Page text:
Riley Hospital for Children at IU Health flu-related visitor restrictions have been lifted. However, because babies, especially those who are ill or premature, are at higher risk of serious complications if they get the flu, visitation restrictions are still in place for all Neonatal Intensive Care Units (NICUs) until further notice.
Retinopathy of prematurity (ROP) is a condition that can only occur in premature infants and is characterized by abnormal blood vessel development on the retina of the eye. It usually affects both eyes.
Blood vessels in the eye normally finish developing a few weeks before birth. If a child is born prematurely, the blood vessels of the eye may not be fully formed.
About 90 percent of all infants with ROP have a mild to moderate case that does not require treatment but does need careful monitoring. In these infants, their condition improves and leaves no permanent damage. However, infants who have more serious cases can face long-term effects, including mild to severe vision loss or blindness.
If your baby weighs 2.75 pounds or less and is born before 31 weeks gestation, he or she has a higher risk for ROP. (The normal gestation period for a full-term pregnancy is 38 to 42 weeks.)
In addition to birth weight and gestation period, other factors may affect the risk of developing ROP, including:
There are five stages of the disease, ranging from Stage 1 (mildly abnormal blood vessel development) to Stage 5 (total retinal detachment). Most babies who develop ROP have Stages 1 or 2. For babies with Stage 3 or worse, an ophthalmologist may recommend treatment.
An eye exam by an ophthalmologist can diagnose retinopathy of prematurity. Ophthalmologists at Riley at IU Health have experience with diagnosis and treatment of serious eye diseases such as retinopathy of prematurity. Pediatricians refer their young patients to us with confidence that they will receive high-quality, child-friendly care and advanced diagnostic and surgical procedures, if needed.
Premature babies are screened for ROP and all other at-risk illnesses shortly after birth while still in the Neonatal Intensive Care Unit at Riley at IU Health.
Screening for ROP should be done for all babies born before 30 weeks or weighing less than three pounds at birth. Some high-risk babies who weigh 3 to 4.5 pounds or those born after 30 weeks may also be screened.
ROP may go undetected until several weeks after birth in some babies. Parents of premature infants at risk of ROP should schedule an appointment with a pediatric ophthalmologist four to six weeks after birth.
Most infants do not need treatment; however, for those who do, early treatment improves a child’s chance for normal vision. Even with optimal treatment, some children with ROP may have permanent and severe vision loss.
The most effective treatments for ROP are laser therapy or cryotherapy. These treatments are performed only on infants with advanced ROP, particularly Stage III with “plus disease”—which means the blood vessels are enlarged or twisted and the condition is getting worse. Treatment is designed to slow or reverse the abnormal growth of blood vessels, but these treatments can also damage some peripheral vision.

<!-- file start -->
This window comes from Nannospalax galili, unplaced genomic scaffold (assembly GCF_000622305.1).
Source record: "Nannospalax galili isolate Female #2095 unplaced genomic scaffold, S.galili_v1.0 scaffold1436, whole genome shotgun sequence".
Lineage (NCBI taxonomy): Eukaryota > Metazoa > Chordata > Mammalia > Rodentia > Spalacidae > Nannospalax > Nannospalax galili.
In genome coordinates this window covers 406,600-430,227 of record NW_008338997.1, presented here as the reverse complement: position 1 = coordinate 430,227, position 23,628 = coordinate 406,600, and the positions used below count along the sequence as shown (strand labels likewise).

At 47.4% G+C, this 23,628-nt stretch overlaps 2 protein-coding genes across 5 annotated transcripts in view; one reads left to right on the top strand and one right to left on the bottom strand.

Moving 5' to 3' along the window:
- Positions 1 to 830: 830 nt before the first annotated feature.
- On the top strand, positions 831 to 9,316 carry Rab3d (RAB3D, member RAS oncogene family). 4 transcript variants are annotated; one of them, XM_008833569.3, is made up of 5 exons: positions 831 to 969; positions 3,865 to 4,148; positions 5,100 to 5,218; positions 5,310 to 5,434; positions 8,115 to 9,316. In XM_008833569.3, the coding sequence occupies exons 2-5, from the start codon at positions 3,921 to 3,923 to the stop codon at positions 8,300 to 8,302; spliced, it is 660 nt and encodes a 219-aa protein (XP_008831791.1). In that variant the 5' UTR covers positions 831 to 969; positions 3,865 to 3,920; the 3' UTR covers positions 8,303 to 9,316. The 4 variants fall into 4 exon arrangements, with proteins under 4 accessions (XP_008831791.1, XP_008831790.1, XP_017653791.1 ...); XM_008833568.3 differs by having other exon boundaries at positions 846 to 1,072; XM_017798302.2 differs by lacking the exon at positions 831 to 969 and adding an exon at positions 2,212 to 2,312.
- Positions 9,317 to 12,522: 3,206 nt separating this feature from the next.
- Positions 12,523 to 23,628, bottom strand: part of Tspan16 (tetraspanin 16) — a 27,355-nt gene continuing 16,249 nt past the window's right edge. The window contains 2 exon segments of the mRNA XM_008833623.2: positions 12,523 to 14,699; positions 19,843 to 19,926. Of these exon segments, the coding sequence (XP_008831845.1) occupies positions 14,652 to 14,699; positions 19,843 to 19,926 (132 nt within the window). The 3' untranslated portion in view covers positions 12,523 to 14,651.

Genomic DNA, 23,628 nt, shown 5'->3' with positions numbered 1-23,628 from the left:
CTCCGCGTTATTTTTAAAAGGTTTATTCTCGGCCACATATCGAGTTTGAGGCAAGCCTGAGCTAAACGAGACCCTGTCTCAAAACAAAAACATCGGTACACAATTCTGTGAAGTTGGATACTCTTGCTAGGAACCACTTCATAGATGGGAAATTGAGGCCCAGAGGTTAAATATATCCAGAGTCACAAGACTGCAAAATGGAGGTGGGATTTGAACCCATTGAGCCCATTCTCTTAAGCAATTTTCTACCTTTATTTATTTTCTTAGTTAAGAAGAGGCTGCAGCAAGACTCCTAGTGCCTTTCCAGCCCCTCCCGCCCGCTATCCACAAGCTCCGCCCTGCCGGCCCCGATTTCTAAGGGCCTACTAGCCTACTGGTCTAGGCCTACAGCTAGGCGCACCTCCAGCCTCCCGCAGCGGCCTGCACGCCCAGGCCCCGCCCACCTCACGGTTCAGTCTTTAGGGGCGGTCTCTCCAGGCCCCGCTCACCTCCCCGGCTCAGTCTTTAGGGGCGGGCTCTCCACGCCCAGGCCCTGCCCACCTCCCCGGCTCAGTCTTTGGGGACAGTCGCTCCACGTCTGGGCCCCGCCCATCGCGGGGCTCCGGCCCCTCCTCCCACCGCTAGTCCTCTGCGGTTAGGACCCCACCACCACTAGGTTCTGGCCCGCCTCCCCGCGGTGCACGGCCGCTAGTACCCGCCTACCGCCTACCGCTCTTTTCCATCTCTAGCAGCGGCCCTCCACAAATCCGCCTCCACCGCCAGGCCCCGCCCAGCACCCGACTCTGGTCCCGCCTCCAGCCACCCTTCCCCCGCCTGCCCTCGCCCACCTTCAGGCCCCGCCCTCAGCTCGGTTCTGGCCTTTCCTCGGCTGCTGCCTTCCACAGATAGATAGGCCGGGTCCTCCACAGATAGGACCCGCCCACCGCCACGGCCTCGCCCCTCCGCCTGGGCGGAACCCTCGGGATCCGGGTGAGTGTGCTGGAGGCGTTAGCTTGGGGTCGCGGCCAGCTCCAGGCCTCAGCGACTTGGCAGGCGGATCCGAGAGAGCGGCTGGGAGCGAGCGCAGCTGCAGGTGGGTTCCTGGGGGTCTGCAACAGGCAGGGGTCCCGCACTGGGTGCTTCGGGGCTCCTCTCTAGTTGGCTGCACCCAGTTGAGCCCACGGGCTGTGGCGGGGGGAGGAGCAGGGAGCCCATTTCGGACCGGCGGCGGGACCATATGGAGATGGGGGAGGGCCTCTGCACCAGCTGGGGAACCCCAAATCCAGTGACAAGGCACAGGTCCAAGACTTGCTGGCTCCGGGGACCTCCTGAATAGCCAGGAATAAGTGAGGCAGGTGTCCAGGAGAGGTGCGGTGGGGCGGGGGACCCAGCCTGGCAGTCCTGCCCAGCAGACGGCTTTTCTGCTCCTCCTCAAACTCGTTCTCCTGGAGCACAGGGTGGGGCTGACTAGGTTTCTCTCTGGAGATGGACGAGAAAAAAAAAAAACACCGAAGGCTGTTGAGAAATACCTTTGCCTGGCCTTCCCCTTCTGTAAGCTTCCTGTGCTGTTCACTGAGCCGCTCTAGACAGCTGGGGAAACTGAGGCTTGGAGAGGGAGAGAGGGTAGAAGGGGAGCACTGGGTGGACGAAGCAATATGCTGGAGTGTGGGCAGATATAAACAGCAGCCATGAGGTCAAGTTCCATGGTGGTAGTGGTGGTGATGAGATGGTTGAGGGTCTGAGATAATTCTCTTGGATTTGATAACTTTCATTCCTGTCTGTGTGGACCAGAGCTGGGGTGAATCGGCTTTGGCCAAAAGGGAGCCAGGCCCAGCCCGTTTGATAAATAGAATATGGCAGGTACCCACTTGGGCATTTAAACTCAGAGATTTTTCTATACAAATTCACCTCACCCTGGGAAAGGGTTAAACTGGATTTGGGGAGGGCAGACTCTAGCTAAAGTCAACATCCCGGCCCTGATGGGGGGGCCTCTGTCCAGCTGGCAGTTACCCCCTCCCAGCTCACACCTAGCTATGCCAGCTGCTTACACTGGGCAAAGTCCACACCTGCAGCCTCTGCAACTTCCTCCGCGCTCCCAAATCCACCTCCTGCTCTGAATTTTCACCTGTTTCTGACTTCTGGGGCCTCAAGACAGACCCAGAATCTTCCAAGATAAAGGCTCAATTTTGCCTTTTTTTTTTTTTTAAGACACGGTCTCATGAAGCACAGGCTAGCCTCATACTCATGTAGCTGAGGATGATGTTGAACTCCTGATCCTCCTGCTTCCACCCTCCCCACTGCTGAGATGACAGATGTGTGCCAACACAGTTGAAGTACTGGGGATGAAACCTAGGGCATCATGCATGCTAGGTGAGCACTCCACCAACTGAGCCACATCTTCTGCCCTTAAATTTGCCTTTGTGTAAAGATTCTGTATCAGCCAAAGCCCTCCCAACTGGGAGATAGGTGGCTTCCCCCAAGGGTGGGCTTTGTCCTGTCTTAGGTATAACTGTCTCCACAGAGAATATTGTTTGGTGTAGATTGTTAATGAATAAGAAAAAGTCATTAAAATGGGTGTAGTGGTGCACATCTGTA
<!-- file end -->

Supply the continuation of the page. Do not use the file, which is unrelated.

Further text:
The outcome of laser treatment is usually good, and abnormal blood vessels often slowly disappear. In some cases, ROP can worsen and the retina may pull away from the back of the eye leading to a retinal detachment. Vitrectomy and/or a scleral buckling procedure may be needed to treat a retinal detachment. When ROP causes retinal detachment, children are less likely to have favorable outcomes, and some infants may experience serious vision loss.
Researchers are studying the effects of medications as an alternative to or in addition to laser treatment, including injecting certain medicines into the eye.
Treatment for ROP does not always prevent vision loss. Some babies may not respond to ROP treatment, and the disease may get worse. Infants with ROP also have a higher risk for developing certain eye problems later in life, such as:
If your child is diagnosed with ROP, he or she should have eye exams with an ophthalmologist until the abnormal blood vessel growth resolves on its own or is treated.
Riley at IU Health offers a broad range of supportive services to make life better for families who choose us for their children's care.
This website is supported through the American Academy of Family Physicians and has information for the public about common health complications that affect premature infants, including retinopathy of prematurity.
The NEI, which is part of the National Institutes of Health (NIH), conducts and supports research, provides training and shares health information for parents and caregivers about eyesight and eye conditions.
This organization supports improvement of children’s eye care. Parents can use their website to learn more about pediatric eye conditions.
The American Academy of Ophthalmology is the largest national membership association of eye doctors. Their EyeWiki™ website contains recent research on the diagnosis and treatment of retinopathy of prematurity.
Our physicians are committed to excellence in pediatric ophthalmology care, demonstrated through participation in research at the Indiana University School of Medicine. Recent research explores the use of intraocular lens and secondary Artisan lens implants in children as a treatment for cataracts, new drugs to treat glaucoma, new therapies for macular degeneration and treatment of strabismus. We have also completed research in molecular biology of the chemical cycle of vision, neurophysiology of eye movements and physiology of blood flow in the eye.
In addition to our primary hospital location at the Academic Health Center in Indianapolis, IN, we have convenient locations to better serve our communities throughout the state.
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